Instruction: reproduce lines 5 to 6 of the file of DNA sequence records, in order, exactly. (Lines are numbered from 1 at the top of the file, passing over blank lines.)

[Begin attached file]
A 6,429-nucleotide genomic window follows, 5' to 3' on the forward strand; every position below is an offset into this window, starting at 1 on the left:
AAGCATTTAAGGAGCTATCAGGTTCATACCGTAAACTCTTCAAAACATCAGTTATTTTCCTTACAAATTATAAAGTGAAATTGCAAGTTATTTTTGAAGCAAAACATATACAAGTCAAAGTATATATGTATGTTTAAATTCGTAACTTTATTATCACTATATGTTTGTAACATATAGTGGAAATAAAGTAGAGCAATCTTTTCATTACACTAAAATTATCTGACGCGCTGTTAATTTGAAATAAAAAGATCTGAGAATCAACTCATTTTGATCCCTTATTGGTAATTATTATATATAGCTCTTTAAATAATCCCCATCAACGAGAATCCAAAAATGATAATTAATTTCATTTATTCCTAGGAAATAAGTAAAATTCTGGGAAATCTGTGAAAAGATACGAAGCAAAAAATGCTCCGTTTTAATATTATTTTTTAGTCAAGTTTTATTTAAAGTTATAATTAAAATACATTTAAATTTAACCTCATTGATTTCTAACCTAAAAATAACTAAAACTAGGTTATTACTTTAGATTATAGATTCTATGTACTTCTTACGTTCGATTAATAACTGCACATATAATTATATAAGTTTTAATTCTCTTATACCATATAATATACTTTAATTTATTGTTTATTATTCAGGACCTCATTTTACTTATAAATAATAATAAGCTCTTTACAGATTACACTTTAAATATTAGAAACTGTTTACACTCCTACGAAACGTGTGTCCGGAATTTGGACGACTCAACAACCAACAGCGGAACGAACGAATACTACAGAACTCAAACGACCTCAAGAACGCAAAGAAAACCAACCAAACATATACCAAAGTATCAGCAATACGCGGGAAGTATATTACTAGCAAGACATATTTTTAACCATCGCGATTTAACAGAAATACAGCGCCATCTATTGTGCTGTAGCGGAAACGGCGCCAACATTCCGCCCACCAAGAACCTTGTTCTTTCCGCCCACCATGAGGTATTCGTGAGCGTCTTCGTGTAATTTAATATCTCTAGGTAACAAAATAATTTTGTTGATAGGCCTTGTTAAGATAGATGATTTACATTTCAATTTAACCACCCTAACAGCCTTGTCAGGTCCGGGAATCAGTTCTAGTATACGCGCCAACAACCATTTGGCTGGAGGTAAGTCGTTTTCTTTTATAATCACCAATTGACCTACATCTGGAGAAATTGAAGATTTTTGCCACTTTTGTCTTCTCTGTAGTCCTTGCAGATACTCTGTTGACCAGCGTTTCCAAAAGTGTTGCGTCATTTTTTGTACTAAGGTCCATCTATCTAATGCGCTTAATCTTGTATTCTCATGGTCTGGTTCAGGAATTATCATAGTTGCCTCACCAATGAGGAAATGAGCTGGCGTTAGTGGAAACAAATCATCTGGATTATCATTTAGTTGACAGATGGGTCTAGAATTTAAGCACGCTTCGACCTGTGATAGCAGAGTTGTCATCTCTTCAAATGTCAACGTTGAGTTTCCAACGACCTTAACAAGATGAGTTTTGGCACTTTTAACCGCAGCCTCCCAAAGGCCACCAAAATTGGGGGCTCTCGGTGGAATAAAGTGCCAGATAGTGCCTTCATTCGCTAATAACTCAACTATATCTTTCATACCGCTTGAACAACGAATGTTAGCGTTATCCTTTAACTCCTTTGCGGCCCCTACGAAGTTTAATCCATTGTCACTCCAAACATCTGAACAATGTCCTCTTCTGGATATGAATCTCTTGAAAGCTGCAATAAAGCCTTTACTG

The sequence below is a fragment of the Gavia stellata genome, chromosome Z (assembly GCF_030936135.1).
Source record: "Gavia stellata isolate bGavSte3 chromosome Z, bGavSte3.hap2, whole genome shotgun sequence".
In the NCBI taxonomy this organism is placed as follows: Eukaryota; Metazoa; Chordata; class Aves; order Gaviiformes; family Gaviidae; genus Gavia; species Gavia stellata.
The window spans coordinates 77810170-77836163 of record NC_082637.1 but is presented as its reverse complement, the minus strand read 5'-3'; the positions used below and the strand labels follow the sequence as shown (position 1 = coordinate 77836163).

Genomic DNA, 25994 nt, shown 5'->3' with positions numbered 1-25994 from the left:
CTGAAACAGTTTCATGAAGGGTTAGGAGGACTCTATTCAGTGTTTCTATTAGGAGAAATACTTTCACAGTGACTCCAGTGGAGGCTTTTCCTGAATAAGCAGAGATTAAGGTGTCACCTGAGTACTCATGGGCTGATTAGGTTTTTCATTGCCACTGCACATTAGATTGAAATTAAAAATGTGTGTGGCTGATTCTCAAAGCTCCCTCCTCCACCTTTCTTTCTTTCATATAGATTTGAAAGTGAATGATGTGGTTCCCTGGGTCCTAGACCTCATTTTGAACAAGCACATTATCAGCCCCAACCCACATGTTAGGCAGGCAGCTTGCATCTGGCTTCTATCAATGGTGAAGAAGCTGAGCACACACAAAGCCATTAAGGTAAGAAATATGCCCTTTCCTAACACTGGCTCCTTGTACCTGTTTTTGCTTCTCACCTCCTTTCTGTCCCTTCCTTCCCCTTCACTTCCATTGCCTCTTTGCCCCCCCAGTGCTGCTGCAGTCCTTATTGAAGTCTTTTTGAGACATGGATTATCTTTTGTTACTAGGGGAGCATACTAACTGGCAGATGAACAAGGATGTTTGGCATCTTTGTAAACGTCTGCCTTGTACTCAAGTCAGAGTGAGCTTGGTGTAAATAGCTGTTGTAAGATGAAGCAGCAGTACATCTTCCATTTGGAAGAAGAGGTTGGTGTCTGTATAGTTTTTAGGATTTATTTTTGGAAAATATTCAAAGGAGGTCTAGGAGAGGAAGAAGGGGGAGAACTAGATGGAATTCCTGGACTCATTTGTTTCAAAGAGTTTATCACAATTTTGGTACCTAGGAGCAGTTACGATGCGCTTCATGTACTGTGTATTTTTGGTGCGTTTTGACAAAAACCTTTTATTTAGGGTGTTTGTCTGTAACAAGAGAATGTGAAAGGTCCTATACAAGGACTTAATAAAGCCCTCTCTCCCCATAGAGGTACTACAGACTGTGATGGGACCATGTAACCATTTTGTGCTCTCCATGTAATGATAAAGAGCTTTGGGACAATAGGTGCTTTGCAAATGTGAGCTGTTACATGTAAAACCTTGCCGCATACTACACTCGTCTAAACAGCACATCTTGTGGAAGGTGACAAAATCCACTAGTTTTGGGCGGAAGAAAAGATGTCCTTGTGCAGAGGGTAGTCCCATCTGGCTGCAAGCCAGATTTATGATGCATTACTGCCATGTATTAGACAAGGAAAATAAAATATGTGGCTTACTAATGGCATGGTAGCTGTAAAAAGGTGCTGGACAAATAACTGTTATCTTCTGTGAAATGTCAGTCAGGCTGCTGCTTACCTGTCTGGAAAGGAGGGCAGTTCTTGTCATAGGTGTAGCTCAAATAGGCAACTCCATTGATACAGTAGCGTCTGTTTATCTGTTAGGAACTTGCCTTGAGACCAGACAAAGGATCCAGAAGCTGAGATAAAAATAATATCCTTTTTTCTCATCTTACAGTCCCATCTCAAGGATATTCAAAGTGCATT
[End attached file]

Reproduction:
In the NCBI taxonomy this organism is placed as follows: Eukaryota; Metazoa; Chordata; class Aves; order Gaviiformes; family Gaviidae; genus Gavia; species Gavia stellata.
The window spans coordinates 77810170-77836163 of record NC_082637.1 but is presented as its reverse complement, the minus strand read 5'-3'; the positions used below and the strand labels follow the sequence as shown (position 1 = coordinate 77836163).